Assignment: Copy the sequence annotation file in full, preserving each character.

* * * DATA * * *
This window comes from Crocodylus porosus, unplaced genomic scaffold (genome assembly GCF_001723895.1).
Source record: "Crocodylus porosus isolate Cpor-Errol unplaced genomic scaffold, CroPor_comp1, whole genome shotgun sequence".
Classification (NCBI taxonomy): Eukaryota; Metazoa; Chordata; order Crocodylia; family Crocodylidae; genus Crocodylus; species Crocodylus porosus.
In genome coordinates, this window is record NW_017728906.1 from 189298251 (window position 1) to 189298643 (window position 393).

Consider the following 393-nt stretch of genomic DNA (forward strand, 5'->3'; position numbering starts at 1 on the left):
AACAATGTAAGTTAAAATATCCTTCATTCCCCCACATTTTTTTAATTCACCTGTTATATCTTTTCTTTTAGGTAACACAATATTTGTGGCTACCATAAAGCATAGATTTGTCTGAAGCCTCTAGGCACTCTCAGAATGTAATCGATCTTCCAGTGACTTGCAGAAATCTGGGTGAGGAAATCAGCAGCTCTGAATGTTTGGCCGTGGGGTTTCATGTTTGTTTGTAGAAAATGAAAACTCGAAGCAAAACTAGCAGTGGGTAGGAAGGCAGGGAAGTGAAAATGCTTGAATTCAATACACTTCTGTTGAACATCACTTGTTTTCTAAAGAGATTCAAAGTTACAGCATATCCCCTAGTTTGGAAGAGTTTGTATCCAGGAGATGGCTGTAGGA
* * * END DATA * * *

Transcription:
This window comes from Crocodylus porosus, unplaced genomic scaffold (genome assembly GCF_001723895.1).
Source record: "Crocodylus porosus isolate Cpor-Errol unplaced genomic scaffold, CroPor_comp1, whole genome shotgun sequence".
Classification (NCBI taxonomy): Eukaryota; Metazoa; Chordata; order Crocodylia; family Crocodylidae; genus Crocodylus; species Crocodylus porosus.
In genome coordinates, this window is record NW_017728906.1 from 189298251 (window position 1) to 189298643 (window position 393).

Consider the following 393-nt stretch of genomic DNA (forward strand, 5'->3'; position numbering starts at 1 on the left):
AACAATGTAAGTTAAAATATCCTTCATTCCCCCACATTTTTTTAATTCACCTGTTATATCTTTTCTTTTAGGTAACACAATATTTGTGGCTACCATAAAGCATAGATTTGTCTGAAGCCTCTAGGCACTCTCAGAATGTAATCGATCTTCCAGTGACTTGCAGAAATCTGGGTGAGGAAATCAGCAGCTCTGAATGTTTGGCCGTGGGGTTTCATGTTTGTTTGTAGAAAATGAAAACTCGAAGCAAAACTAGCAGTGGGTAGGAAGGCAGGGAAGTGAAAATGCTTGAATTCAATACACTTCTGTTGAACATCACTTGTTTTCTAAAGAGATTCAAAGTTACAGCATATCCCCTAGTTTGGAAGAGTTTGTATCCAGGAGATGGCTGTAGGA